Some mathematical Euro-elections thoughts

Friday, 22nd May 2009 at 8:00 UTC 3 comments

For those who haven’t realised, the Euro-elections don’t work by ordinary “highest vote wins” methods. Instead, a group of seats are divided up between the parties, who must declare an ordered list of candidates in advance, there lead-candidate being the first to get a seat if they have enough votes. This means that in Yorkshire and North Lincolnshire, where 6 seats are contested together, 3-5 parties will most likely share out the seats.

The system works by means of a normal counting process, after which all the party totals are taken and a series of “rounds” occur. In each round, the parties vote is divided by 1 + the number of seats they have already won. In round 1, all parties have no seats, so its just a case of who has the most votes who wins the seat.

Then a second round occurs, but the party who won the seat in the first round has their total vote halved. Unless they have a clear double the votes of the second party, this means someone else will get the seat in this round.

In the third round, both parties to have won the previous rounds will have their vote halved, but at this point its likely a party which already has a seat will win, and in subsequent rounds, their vote will be a third of their total in round 1.

In order for the BNP to be beaten in our region, then any of the following situations must occur:

  1. The Tories or Labour must get a clear 3 times the number of votes the BNP receives, and the other must get a clear double, and the Lib Dems or Greens must beat them on raw totals.
  2. The Tories and Labour and the Lib Dems must all get double the BNP’s number of votes.
  3. The Tories and Labour must get double, and the Lib Dems and Greens must get more than the BNP’s vote.

It is almost impossible to conceive of a situation where only 2 parties will take seats. The Lib Dems must therefore beat the BNP. People must therefore vote Lib Dem. But the Tories and Labour must definitely both get 2 seats a piece, which means lots of people must vote for both of them. But its also unlikely that only 3 parties will share the seats. So people must also vote in sufficient numbers for the BNP to be shoved into 5th place overall. This requires people to vote for 4 different parties. Actually, this means that a vote for UKIP could save us! (Shhh, I didn’t say vote UKIP, really, honest!)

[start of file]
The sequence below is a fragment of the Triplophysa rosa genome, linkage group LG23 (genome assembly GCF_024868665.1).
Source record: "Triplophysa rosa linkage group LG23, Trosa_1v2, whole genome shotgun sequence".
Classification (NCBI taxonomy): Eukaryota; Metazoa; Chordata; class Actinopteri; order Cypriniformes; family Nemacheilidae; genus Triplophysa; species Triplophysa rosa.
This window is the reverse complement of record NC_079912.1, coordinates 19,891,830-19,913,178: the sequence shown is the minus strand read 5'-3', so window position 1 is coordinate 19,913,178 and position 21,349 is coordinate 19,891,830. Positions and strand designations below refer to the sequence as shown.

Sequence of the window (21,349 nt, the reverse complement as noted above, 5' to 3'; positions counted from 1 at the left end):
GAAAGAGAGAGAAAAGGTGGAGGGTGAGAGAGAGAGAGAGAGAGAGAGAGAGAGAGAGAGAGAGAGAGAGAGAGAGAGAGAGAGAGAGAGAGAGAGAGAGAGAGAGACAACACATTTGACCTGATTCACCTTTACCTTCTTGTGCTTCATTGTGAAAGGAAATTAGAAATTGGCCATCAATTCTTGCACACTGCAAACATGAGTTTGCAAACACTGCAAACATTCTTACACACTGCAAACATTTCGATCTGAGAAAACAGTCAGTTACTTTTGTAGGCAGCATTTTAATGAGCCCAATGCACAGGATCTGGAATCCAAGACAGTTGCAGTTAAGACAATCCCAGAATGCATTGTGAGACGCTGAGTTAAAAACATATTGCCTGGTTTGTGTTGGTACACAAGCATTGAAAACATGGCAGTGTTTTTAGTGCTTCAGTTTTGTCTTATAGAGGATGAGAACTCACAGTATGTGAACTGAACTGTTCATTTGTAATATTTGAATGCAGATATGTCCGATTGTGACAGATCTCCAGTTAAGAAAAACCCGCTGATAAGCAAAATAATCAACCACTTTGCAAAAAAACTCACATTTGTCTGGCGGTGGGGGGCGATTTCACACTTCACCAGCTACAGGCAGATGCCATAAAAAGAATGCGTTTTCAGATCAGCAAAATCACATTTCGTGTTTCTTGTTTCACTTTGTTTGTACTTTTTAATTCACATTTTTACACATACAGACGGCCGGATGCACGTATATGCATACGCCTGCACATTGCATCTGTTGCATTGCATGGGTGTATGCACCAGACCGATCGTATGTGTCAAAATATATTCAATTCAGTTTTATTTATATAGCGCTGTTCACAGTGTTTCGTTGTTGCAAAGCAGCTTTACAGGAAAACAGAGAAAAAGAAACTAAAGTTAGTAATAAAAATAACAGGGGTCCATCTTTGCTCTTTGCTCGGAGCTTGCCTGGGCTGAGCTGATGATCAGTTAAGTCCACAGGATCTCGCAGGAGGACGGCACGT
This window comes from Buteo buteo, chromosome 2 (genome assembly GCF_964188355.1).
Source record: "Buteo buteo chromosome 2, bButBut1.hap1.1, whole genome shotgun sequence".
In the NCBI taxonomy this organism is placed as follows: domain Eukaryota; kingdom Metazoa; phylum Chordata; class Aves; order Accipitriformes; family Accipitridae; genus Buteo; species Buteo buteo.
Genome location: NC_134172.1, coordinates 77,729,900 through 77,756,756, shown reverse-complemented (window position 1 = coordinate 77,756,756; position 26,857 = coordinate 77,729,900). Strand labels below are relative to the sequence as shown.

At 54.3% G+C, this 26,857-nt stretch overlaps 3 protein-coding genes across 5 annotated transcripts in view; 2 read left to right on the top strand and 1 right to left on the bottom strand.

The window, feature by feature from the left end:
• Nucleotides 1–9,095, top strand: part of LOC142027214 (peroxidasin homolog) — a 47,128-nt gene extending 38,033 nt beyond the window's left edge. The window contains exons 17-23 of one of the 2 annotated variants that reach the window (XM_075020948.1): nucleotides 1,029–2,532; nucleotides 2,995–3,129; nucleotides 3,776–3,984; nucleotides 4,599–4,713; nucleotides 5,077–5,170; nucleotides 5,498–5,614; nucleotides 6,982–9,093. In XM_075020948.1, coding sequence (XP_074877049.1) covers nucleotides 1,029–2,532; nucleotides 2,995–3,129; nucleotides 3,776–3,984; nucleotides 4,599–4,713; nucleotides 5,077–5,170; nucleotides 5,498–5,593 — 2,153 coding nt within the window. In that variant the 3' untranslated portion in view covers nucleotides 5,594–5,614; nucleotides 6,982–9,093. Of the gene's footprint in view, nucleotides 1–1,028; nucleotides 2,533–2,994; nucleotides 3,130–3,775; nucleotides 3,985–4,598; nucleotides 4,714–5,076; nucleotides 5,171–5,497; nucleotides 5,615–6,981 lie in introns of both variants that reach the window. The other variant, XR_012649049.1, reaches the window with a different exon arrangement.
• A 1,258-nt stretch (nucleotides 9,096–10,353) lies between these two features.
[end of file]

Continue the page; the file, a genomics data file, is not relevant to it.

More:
In the Northwest, with 8 seats, this becomes even more of a problem, and the Greens are basically predicting they will be the only party left with enough vote share to beat the BNP in round 8. The BNP could very easily take seat 7 or seat 8 if the Greens and UKIP don’t both poll better than them. Labour and the Tories must take 3 a piece and Lib Dems 2 or a 4th party will take a seat. If none of the three main parties manages better than 2.9 x the BNP vote, the BNP stands a huge chance.

What I’m trying to get at here is that drowning out the BNP vote in these elections, as is the only real option barring disqualifying them, is something like 4 times harder. And with the current political fiasco in motion, it’ll be nail biting as to whether we survive the night of the 4th June without seeing racism on the ascendency the next day. So at the end of the day, the message is simple: vote sensibly, vote Labour, Tories, Lib Dem or Green, and if you must vote against Europe, vote UKIP.

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Entry filed under: democracy, Elections, Europe, Participation, Party Politics, Politics, Racism.

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3 Comments Add your own

  • 1. Lois  |  Friday, 22nd May 2009 at 19:14 UTC

    Having had publicity come through the door from most of the parties standing (Tory, Labour, Lib Dem, Green, Ukip, BNP), I have (reluctantly) to say that the best one is the Conservative one. It’s almost the only one I’ve seen which actually talks about Europe (other than just saying we should leave it) and almost the only one which talks about policies rather than just attacking the other parties. Although there was a fair bit of that too. Not that I’m going to vote for them. Especially since they got my housemate’s name wrong (having sent a leaflet to everyone on the electoral roll, on which the name is correct!).

    Reply
  • 2. Greg  |  Friday, 22nd May 2009 at 20:41 UTC

    Well done Lois :p

    I’ve not actually got anything from either the Tories or Labour. I got a personalised one from the Lib Dems, and the house got generic leaflets from UKIP and the BNP.

    Reply
  • 3. Lois  |  Friday, 22nd May 2009 at 21:25 UTC

    I did say I wasn’t voting for them Greg!

    Reply

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